Climate Change Could Lead to Significant Loss of Seafood Nutrients in Low-Income Countries
Low-income countries could experience a loss of up to 30 percent of essential nutrients from seafood due to climate change, according to a study published in the journal Nature Climate Change. These nutrients, including calcium, iron, protein, and omega-3 fatty acids, are at risk of depletion, especially in scenarios with high emissions and low mitigation efforts.
Paris Agreement Mitigation Targets
The study suggests that limiting global warming to the targets set by the Paris Agreement (1.5 to 2 degrees Celsius) could reduce nutrient loss to around 10 percent. Meeting these targets is crucial for preserving the nutritional value of seafood, particularly in regions where seafood plays a vital role in combating malnutrition.
Vulnerability of Low-Income Countries
Low-income countries, particularly in the global south, are most vulnerable to the effects of climate change on seafood nutrients. These regions rely on seafood as a dietary staple, making them highly susceptible to nutrient depletion. The study highlights the disproportionate impact of climate change on these nations.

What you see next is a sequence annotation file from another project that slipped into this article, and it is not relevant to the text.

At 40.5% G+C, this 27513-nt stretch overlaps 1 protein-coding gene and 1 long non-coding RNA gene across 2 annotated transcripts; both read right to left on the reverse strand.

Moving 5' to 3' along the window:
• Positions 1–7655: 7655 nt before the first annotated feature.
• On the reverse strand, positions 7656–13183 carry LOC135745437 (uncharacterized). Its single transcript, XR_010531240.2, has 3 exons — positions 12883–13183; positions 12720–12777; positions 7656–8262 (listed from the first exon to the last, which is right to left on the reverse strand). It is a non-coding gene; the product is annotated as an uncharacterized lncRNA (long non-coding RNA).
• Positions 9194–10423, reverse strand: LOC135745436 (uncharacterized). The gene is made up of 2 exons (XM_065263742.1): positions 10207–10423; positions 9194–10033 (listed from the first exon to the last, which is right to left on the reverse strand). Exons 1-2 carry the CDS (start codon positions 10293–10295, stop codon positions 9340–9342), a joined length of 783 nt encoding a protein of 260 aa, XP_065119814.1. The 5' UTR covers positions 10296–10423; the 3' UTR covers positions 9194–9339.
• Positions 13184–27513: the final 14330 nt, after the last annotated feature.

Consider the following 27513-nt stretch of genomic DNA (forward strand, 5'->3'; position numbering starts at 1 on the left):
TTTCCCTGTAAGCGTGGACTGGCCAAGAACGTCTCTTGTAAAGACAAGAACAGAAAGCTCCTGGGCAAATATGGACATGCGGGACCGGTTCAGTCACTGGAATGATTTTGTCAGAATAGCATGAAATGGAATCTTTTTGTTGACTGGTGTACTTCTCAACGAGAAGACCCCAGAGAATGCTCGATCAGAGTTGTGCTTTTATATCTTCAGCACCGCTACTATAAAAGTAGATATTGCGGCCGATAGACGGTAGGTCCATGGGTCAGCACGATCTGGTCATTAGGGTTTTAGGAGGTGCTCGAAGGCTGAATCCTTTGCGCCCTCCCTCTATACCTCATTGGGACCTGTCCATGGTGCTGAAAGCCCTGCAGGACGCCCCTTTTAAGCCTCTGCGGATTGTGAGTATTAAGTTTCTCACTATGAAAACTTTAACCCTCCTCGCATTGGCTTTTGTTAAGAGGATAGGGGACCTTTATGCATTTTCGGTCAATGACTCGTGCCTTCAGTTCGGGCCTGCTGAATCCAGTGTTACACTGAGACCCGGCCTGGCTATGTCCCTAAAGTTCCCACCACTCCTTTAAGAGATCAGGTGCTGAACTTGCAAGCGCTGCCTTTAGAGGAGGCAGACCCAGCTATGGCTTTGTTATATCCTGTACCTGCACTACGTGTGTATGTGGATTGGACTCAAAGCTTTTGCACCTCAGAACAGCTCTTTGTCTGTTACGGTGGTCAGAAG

The researchers used predictive climate models and historical fisheries and seafood farming data to project future nutrient quantities in seafood. They focused on four key nutrients abundant in seafood and essential for human health.
Stagnation and Decline
Despite seafood farming and invertebrate fishing efforts, the availability of these nutrients plateaued in the 2010s after peaking in the 1990s. The study predicts a further decline in nutrient availability from seafood catches in the future.
Impact on Specific Nutrients
Calcium is expected to experience the most significant decline, with projections ranging from 15 to 40 percent by 2100 under different emissions scenarios. Omega-3 fatty acids are also at risk, with expected decreases of approximately five to 25 percent.
Tropical waters in lower-income nations, such as Indonesia, the Solomon Islands, and Sierra Leone, are projected to face steeper declines in nutrient availability compared to higher-income, non-tropical regions like Canada, the US, and the UK.
Globally, the study anticipates a decrease of four to seven percent in nutrient availability from seafood for each degree Celsius of warming. However, low-income tropical countries may experience declines two to three times higher, at nearly 10 to 12 percent per unit of warming.
Category: Environment Current Affairs